Rapid City’s first indigenous-led community-based school opened Tuesday in a grand ceremony at Camp Munir Zahan, welcoming 35 kindergarten students into the program after years of planning.
The Osseti Sakowin Community Academy will temporarily hold classes at St Andrew’s Episcopal Church until a permanent facility is built. Classes officially begin on Wednesday. The Lakota-based school has plans to build a new grade each year, starting with her one class in kindergarten.
OSCA president Bino Garcia said the school has been under construction for two years, hoping the South Dakota legislature will approve the funding. it’s not happening.
South Dakota law does not allow public charter schools, despite three attempts by state legislators to introduce legislation to fund the indigenous Osseti Sakowin School.
Instead, with private funding from the NDN Collective and partnerships with the Native American Community Academy of Albuquerque (NACA) and the NACA Inspired School Network (NISN), through the work of lead designer Mary Bowman, the Ossety Sakowin Community Academy Realized. School and NISN member.
“I am so grateful for today. It has been a long and painful fellowship for Mary, the NDN Collective team and NISN,” said Garcia. “We built this school from the ground up, from facilities to funding to curriculum to operations.”
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Bowman said the school’s development is an effort of love and respect for Lakota traditions.
“We’ve been planning for two years,” says Bowman. “It seems like a long time, but I know what our ancestors and many before us have wanted for a long time…the day has come. We celebrate it.” We are here for our children to attend school and their families and to thank everyone who has helped in any way thus far.”
Indigenous students in South Dakota have disproportionately lower graduation rates, grades, and social mobility than non-Indigenous students, and are disproportionately more disciplined in school. For years, these problems have gone largely unrecognized and not tackled without sustainable solutions, organizers say.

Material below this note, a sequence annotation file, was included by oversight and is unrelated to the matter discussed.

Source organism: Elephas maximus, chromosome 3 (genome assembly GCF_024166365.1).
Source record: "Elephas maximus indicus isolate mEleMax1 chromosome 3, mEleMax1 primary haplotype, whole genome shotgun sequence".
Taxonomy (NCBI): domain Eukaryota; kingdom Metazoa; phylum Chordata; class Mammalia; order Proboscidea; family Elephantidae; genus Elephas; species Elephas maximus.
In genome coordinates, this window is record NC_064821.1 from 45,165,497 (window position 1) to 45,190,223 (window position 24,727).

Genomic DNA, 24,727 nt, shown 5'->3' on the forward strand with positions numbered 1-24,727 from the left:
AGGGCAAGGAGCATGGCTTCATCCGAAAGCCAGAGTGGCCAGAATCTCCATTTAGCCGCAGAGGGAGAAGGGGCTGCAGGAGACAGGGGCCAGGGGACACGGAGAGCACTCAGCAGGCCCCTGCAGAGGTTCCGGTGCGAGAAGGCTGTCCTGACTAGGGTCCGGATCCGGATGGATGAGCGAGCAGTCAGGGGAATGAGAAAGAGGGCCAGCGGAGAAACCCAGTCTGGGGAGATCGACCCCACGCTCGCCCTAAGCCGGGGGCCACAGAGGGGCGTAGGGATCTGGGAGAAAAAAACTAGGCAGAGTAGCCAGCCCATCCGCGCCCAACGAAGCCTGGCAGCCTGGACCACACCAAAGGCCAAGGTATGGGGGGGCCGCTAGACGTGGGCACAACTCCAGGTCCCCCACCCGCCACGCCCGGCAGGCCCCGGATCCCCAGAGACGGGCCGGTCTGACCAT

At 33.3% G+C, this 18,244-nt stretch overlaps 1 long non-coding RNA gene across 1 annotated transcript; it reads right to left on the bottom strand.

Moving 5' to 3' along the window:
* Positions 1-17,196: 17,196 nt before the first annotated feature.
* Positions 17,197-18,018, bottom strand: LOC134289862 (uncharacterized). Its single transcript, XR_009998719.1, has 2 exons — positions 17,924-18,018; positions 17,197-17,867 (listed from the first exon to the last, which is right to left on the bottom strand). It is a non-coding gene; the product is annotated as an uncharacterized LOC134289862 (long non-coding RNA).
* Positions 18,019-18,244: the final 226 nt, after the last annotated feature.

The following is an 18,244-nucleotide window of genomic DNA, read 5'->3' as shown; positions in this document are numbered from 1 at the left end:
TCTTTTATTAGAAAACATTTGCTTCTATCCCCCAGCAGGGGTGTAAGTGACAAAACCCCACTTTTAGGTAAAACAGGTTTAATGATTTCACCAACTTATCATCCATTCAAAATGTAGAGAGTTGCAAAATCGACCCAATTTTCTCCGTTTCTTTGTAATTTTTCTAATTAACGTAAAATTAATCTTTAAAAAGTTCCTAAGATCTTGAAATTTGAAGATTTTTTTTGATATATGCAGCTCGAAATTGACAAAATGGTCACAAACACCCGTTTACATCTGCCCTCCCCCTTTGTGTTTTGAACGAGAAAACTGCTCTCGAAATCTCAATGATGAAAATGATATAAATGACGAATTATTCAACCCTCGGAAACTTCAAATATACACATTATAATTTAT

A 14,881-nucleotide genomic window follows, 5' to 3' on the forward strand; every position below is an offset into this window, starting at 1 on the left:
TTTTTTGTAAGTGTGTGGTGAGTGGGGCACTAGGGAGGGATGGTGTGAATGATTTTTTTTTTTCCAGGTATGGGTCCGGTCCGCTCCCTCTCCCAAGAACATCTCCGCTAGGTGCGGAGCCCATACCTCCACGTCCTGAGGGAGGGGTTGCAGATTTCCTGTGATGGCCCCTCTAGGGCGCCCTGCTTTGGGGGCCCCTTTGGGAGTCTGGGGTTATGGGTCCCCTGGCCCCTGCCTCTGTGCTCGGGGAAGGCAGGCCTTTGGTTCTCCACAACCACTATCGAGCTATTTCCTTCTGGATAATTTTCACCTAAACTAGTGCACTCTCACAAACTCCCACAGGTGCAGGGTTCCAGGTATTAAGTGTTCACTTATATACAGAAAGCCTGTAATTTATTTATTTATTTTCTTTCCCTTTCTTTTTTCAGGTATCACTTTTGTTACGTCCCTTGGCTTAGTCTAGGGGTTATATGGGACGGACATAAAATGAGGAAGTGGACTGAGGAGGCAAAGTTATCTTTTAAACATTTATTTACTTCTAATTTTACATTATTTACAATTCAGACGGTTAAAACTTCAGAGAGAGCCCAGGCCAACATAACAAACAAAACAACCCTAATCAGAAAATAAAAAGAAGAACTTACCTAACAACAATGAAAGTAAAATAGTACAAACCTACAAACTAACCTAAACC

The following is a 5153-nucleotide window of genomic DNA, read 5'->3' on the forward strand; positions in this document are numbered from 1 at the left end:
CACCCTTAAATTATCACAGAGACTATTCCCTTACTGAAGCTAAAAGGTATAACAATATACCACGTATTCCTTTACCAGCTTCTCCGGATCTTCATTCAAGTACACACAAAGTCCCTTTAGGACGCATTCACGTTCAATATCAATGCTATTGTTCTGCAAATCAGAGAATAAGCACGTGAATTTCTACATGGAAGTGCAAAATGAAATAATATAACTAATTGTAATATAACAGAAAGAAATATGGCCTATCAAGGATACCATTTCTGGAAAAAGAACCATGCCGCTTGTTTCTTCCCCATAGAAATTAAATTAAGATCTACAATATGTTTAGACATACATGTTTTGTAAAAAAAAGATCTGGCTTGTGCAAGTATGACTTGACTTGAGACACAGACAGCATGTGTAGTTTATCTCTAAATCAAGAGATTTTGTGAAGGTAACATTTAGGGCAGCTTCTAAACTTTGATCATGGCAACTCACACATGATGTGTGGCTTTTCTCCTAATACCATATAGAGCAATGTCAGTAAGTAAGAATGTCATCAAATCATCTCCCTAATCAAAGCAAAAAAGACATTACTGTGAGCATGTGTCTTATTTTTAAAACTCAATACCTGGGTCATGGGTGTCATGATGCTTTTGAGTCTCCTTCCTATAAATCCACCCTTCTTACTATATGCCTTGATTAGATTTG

Although the primary function of the school is to build educational equity for Indigenous students, Osseti Sakowin is open to children of all races. Community school curricula combine required statewide content standards with indigenous cultures, languages, ancestral knowledge, history, and traditional lifestyles.
The main difference from a regular school is that it incorporates a foundational understanding of Ossety Sakowin, a state-recognized content standard covering the history, culture, language and land of Lakota.
State Senator Troy Heinert, D Mission spearheaded a mission to seek state funding for schools in Ossety Sakowin. He was successful in the state Senate, but the bill was blocked for the third time in 2022 by the state House of Representatives Education Committee.
“The hardest days I had in the legislature were when the bill was passed,” the visually emotional Heinert said on Tuesday. “We worked very hard.” I can’t thank you all enough… Over the years they have always tried to hold us back, but we are resilient people and their efforts are lacking. But I did it anyway.”
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South Dakota Education Equity Coalition Executive Director Sarah White said the opening of the Oceti Sakowin Community Academy is a historic day for Lakota culture and education.
“Today is a really powerful day, because once upon a time, our grandparents told us that we couldn’t go to a school like this because of a (different) culture. It was really hard,” says White. I got
“Today is the day we reject it and we can sit in the strength and courage of the first grandma and grandpa who were told this wasn’t important. We can take them all back and heal them.”
Nick Tilsen, president and CEO of NDN Collective and director of the Oceti Sakowin Community Academy, said his organization fully supports the school and the educational footprint it provides to future Indigenous leaders. I was.
“It’s important to understand that this is not just a school opening,” said Tilsen. “This act itself is an act of reestablishing a spiritual connection with our ancestors and passing on their teachings to our children.
“Education was used as a weapon — it was used as a weapon to attack our people. They ripped our children from our families in the evening. So today is a historic day, many years later we will look back on this day, many of these young people in this room, people will be the next leader.”
For more information about the Osseti Sakowin Community Academy, please visit https://ocetisakowinacademy.org/.